But certainly these aren’t the same self-medicated Eagles of the ’70s, the symbols of arena-rock excess. “It’s a different way, a different lifestyle now,” he admits. “We used to be on the road a good portion of the year and we would play five, six nights a week. Now it’s much cushier, but we put in a lot of work, we do three-hour show. The most we do back to back is two. Once in a great while we do three in a row, but very rarely. When you’re on the road your job is to be prepared, rested, fit, fed, and whatever you need to do to be your best at the show. And that’s always been the case, except we have to pay a little more attention to the downtime now,” he chuckles.
With personalities such as Henley, Glenn Frey, and Joe Walsh hovering, it’s easy to see how some former appetites have been transferred to micromanagement. A touring apparatus on the Eagles’ scale has enough bosses and pointmen to staff an island nation, but the band haven’t outsourced responsibilities — simply delegated them.
“The mechanics, the actual process is kind of the same,” Schmit explains, “but the dynamics have changed. Even though we fly privately and have our own dressing rooms and stay in the good hotels, you still have to be ready for the show to give your all — as corny as that sounds. We work really hard at doing that. We soundcheck every day, before every show and oftentimes go over something that didn’t go over quite so smoothly the night before — even if it’s an old song we’ve been doing forever. We pay attention to pretty much every detail. If there’s a lighting miscue, somebody catches it and we talk to the lighting guy. We try and give our audiences their money’s worth, and I think we do.”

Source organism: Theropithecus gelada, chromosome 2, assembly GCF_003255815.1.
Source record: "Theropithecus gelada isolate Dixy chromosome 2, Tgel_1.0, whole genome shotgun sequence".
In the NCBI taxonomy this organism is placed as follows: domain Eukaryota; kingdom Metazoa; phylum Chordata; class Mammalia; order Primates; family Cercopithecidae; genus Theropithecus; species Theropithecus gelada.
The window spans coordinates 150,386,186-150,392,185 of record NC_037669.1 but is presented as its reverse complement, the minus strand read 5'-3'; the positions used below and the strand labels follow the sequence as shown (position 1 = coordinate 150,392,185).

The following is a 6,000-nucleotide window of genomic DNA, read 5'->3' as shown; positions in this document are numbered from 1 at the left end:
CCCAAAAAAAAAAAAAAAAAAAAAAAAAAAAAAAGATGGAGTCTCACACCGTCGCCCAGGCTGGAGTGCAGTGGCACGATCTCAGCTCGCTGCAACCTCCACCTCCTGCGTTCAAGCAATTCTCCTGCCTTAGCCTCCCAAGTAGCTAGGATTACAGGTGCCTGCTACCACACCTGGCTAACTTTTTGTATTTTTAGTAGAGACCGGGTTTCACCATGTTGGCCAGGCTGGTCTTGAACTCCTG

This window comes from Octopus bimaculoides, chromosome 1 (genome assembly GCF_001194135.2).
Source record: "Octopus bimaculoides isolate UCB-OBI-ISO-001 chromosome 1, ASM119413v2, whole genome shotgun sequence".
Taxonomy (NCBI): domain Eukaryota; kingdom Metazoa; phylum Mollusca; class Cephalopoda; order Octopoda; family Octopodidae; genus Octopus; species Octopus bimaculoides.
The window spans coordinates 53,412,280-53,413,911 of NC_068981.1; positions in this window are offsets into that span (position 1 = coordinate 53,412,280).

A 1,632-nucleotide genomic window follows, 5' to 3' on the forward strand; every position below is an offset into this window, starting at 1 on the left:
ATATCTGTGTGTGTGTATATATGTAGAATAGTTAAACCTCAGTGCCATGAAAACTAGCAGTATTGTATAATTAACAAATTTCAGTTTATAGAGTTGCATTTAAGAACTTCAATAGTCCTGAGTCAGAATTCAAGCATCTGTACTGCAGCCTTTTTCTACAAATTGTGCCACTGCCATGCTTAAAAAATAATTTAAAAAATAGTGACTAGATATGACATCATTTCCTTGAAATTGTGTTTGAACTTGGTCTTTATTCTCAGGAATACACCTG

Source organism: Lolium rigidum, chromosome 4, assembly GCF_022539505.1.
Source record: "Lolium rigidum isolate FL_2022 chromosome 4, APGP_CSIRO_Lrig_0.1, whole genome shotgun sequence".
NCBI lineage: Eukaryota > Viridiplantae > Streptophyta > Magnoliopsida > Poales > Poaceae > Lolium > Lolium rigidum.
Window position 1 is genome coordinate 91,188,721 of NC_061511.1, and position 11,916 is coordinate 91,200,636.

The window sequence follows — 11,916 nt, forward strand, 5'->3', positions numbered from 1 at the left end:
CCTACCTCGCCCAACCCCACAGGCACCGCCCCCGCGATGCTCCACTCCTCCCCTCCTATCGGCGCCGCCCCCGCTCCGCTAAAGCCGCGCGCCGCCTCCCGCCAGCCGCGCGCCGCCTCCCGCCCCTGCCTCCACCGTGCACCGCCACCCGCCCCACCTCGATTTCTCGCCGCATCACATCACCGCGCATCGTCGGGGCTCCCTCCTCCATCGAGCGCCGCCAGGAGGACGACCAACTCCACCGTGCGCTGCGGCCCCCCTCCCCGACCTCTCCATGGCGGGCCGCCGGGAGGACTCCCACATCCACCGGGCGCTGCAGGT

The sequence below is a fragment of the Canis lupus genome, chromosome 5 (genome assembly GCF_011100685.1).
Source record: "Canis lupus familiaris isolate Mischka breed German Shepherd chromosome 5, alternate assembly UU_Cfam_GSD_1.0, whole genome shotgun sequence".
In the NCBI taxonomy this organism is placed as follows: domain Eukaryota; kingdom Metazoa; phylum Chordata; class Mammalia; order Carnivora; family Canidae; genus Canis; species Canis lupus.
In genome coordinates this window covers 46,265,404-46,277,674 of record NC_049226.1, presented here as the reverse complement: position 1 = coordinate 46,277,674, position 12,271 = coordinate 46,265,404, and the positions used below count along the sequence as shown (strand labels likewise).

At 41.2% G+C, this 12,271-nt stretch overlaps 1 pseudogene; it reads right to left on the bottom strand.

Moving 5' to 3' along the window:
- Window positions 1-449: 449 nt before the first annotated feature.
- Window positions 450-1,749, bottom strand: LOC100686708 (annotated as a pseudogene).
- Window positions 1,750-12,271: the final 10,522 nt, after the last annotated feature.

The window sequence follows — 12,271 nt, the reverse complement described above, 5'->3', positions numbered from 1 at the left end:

Money was a touchy subject the first years of the reunion because the band were accused of vaulting concert-ticket prices into the stratosphere (they wouldn’t have gotten there any other way, right?). Any return on investment was questionable, as the band tightly replicated decades-old songs with a fraction of the energy of their former selves. But the Long Road Out Of Eden tour offers their first new material since an EP’s worth of tracks on 1994′s Hell Freezes Over, and the prospect of a whole new show. Granted, “Here’s a new one” generally coincides with a surge in beer sales, but with a million albums sold and a year for them to sink in fans have a chance to make a new contract with the Eagles. There’s a chance for some relative spontaneity.